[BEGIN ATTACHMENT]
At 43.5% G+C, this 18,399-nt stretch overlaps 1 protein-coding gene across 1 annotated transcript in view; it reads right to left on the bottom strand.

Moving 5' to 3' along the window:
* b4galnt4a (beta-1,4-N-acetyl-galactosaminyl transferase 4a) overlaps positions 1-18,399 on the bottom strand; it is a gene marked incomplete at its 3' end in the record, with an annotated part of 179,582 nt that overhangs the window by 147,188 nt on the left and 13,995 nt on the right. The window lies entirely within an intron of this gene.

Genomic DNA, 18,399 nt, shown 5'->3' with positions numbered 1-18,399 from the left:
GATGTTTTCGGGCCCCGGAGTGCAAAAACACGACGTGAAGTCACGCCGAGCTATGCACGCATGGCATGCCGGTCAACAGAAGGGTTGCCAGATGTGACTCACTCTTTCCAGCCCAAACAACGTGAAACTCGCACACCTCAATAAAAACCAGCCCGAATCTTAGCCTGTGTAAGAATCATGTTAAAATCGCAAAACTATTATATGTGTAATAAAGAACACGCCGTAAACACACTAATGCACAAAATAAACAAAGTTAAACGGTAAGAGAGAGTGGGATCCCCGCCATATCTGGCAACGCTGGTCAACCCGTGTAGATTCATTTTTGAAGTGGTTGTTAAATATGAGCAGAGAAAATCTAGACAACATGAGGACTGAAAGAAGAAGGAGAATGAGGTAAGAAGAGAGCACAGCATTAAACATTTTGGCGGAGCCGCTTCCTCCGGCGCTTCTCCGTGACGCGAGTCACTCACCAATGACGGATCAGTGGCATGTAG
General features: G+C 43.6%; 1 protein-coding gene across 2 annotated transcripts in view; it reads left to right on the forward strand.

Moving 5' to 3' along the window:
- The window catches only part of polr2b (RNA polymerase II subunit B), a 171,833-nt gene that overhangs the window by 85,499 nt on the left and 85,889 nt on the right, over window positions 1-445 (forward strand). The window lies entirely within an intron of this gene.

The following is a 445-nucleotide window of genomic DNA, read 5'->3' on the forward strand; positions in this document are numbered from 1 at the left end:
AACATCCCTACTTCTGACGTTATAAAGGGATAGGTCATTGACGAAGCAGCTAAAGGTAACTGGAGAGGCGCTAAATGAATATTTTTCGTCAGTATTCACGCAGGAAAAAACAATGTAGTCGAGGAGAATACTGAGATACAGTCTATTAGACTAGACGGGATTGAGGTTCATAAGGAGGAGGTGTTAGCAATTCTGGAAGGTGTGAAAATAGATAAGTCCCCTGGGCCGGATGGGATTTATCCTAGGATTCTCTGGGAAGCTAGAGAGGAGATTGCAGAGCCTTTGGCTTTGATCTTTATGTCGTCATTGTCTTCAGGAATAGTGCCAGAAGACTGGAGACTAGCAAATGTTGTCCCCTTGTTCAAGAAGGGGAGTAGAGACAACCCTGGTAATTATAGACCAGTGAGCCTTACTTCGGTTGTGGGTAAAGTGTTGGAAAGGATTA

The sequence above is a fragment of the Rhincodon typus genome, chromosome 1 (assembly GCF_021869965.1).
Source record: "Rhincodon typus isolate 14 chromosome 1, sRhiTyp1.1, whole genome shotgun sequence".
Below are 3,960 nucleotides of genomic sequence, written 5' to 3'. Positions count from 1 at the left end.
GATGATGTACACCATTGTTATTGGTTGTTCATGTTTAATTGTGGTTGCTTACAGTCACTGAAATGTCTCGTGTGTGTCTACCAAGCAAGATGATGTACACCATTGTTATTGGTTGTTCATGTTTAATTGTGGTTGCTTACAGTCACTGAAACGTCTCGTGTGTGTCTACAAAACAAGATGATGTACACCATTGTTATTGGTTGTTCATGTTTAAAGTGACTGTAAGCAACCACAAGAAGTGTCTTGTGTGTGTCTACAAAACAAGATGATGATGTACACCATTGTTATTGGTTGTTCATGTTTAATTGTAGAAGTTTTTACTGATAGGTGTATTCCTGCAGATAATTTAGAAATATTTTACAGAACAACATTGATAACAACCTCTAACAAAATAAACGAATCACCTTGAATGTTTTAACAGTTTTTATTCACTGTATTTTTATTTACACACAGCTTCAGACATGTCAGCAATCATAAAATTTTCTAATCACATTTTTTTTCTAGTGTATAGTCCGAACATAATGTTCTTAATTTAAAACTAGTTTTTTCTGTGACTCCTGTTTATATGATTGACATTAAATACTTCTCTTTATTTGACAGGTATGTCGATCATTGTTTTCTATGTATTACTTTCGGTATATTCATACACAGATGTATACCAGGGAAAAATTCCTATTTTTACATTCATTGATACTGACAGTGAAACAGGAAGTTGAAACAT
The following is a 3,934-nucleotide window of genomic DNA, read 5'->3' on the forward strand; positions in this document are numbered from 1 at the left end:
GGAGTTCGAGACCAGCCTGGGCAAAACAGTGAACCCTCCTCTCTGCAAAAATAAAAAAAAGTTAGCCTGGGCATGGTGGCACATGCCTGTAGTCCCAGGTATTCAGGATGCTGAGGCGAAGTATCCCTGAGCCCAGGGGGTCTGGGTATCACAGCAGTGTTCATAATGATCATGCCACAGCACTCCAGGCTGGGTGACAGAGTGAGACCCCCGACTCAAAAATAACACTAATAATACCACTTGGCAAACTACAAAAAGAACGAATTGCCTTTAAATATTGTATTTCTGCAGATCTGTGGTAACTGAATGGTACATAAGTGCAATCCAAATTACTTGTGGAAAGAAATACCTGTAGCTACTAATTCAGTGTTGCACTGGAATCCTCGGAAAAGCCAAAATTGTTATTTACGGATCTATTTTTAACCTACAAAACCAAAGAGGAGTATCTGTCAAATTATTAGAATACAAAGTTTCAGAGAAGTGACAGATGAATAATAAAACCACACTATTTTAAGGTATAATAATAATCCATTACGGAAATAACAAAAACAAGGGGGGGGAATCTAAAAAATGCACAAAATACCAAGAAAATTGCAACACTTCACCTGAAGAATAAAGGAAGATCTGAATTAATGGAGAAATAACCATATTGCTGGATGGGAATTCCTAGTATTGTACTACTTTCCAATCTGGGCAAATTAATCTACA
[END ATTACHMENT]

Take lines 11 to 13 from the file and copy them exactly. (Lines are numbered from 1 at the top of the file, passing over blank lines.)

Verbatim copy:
The sequence above is a fragment of the Rhincodon typus genome, chromosome 1 (assembly GCF_021869965.1).
Source record: "Rhincodon typus isolate 14 chromosome 1, sRhiTyp1.1, whole genome shotgun sequence".
Below are 3,960 nucleotides of genomic sequence, written 5' to 3'. Positions count from 1 at the left end.